Manteca Unified is migrating toward Dell laptops as they start to refresh digital devices issued to students this school year.
Superintendent Jason Messer indicated the new devices will be issued to fifth and ninth grades. The goal is to reduce screen breakage that occurs when a tablet is used without a keyboard as well as faster repairs. The laptops come with a service contract that provides quick on-site service by Dell.
The move is expected to allow the district to meet the goal of having a device in the hands of all 23,500 students 100 percent of the time. The district bought additional devices — primarily laptops — last January to up the number of back-up devices available for when issues come up and a student’s device isn’t working. The laptops were first tried out in be.tech academy classes with favorable results.
Messer has stressed in the past that the key to keeping costs down and maximum effectiveness for learning was to utilize software that is interchangeable with numerous devices which is exactly what the district has done.
Replacing devices as they age has always been part of the district’s Going Digital game plan and budgeting. By starting what is essentially “refreshing” devices 18 to 24 months after the first tablets were issued means the district can then replace them in waves over four to six years. In doing so it spreads the cost over multiple budget years making the expense easier to absorb.
Most experts put the average life expectancy of computer hardware such as tablets, laptops at desktops between three and six years.
The tablets pulled from fifth and ninth graders can then be used to replace tablets that have issues or fail that are still being used by other grade levels.
Messer noted the district IT staff made numerous repairs over the summer as well as checked out every device to make sure students all had working devices on the first day of school.
Going Digital advantages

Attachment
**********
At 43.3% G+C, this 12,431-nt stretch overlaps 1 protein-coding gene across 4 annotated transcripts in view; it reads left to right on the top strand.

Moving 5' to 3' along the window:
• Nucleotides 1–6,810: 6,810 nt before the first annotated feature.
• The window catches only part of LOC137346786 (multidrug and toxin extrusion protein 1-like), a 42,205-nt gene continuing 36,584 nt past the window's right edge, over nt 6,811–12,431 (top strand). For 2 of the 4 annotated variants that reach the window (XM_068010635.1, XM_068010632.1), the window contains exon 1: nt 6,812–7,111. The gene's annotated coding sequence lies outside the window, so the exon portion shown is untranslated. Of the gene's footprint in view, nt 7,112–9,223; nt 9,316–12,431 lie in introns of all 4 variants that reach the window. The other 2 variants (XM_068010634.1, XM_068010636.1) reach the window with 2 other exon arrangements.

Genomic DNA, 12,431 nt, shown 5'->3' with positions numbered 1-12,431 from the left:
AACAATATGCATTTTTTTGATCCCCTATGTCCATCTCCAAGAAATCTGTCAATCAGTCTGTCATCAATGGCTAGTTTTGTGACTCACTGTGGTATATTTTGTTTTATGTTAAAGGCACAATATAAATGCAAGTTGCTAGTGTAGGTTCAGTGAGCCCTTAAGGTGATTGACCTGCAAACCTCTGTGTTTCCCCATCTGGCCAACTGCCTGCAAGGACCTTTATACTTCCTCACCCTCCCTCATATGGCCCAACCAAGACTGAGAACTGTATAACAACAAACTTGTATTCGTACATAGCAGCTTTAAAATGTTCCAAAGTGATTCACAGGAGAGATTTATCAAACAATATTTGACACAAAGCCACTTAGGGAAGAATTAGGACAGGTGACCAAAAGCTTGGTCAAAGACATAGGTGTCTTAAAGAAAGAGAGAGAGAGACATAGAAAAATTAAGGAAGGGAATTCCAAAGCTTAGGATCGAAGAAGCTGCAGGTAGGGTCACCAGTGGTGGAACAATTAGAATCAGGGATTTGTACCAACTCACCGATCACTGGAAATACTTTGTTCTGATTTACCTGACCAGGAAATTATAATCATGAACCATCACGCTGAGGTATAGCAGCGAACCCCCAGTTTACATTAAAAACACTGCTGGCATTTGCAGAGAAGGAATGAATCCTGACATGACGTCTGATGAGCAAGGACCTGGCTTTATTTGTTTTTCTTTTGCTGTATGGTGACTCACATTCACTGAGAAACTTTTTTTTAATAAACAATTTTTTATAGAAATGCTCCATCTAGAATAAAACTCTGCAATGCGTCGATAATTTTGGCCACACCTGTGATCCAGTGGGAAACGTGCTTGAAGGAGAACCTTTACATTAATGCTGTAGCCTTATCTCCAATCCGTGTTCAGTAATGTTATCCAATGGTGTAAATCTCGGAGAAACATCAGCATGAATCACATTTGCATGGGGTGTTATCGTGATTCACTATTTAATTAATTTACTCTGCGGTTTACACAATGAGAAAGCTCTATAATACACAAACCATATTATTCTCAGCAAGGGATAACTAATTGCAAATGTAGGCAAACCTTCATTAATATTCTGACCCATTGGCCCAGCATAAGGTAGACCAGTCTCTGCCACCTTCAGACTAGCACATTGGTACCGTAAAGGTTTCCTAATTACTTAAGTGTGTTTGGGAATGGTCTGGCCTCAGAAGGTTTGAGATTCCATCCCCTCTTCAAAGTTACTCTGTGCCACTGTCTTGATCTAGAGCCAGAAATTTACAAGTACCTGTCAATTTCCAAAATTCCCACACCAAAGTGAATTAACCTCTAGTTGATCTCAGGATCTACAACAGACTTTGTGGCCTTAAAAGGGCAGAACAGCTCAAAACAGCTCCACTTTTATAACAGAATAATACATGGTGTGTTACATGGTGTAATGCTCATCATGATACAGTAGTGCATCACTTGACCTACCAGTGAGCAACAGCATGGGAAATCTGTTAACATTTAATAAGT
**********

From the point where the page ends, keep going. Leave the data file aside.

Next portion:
becoming clearer after
full year of classroom use
While some critics focus on the cost of devices issued to students that run $300 to $400 apiece, it ignores less-than-subtle moves by the state to encourage digital teaching platforms. Students now have to take state tests on computers.
And while digital devices are here to stay in the real world from being used by a power pole inspector in the field to log work, materials used, time cards of his crew and a host of other issues to farmers who do everything from ordering irrigation water to tracking dairy cow milk production and logging details of their care as well as in the usual white collar occupations, the classroom advantages go way beyond familiarizing students with their day-to-day use for future jobs.
Among the advantages:
uStudents now have direct access to library material — traditional sources in e-book form to school approved Internet resource/reference/research sites — on an individual basis. They don’t have to physically go to a school library or wait in line to use a classroom encyclopedia.
“Encyclopedias” that once were the staple of classrooms and were usually significantly outdated are now electronically updated on a regular basis without the cost of buying an entire physical set.
uThe One Note program allows students to make notations as they read material on the actual electronic page as a teacher explains a concept or subject helping to enhance understanding. Under old school note taking it would be done on a separate piece of paper as marking the book would have damaged it and been cause for replacing it.
uMore targeted instruction by teachers as the available software makes it easier to teach students of various skill levels.
Tailoring lessons plans is being made possible with the combined print and digital adoption for language arts curriculum in kindergarten through 8th grade. The adoption that is expected to cost $5 million is the first thorough blending of the Going Digital initiative with traditional books.
The McGraw Hill Wonders English Language Arts/English Language Development program adoption covers kindergarten through sixth grade.
A fully digital program English Language arts curriculum — Study Synch — has been adopted for the seventh and eighth graders. Study Synch is already used in high school English classrooms.
Students will be able to continue to use MyOn Reader in kindergarten through eighth grade and Overdrive for seventh and eighth grades. Both are digital library programs.
Messer noted teachers and students also have access to “many other” digital programs for supplemental use.
The superintendent said teachers and administrators are continuing to instruct students on the proper use of devices.
All 23,500 students also will be taking the third year of Digital Citizenship lessons designed by Common Sense Media.
The devices were first distributed in February 2015. The 2015-2016 school year was the first full year that the devices have been in the hands of students.
Messer noted nearly two years prior to students being issued the devices that teachers had already started working with them.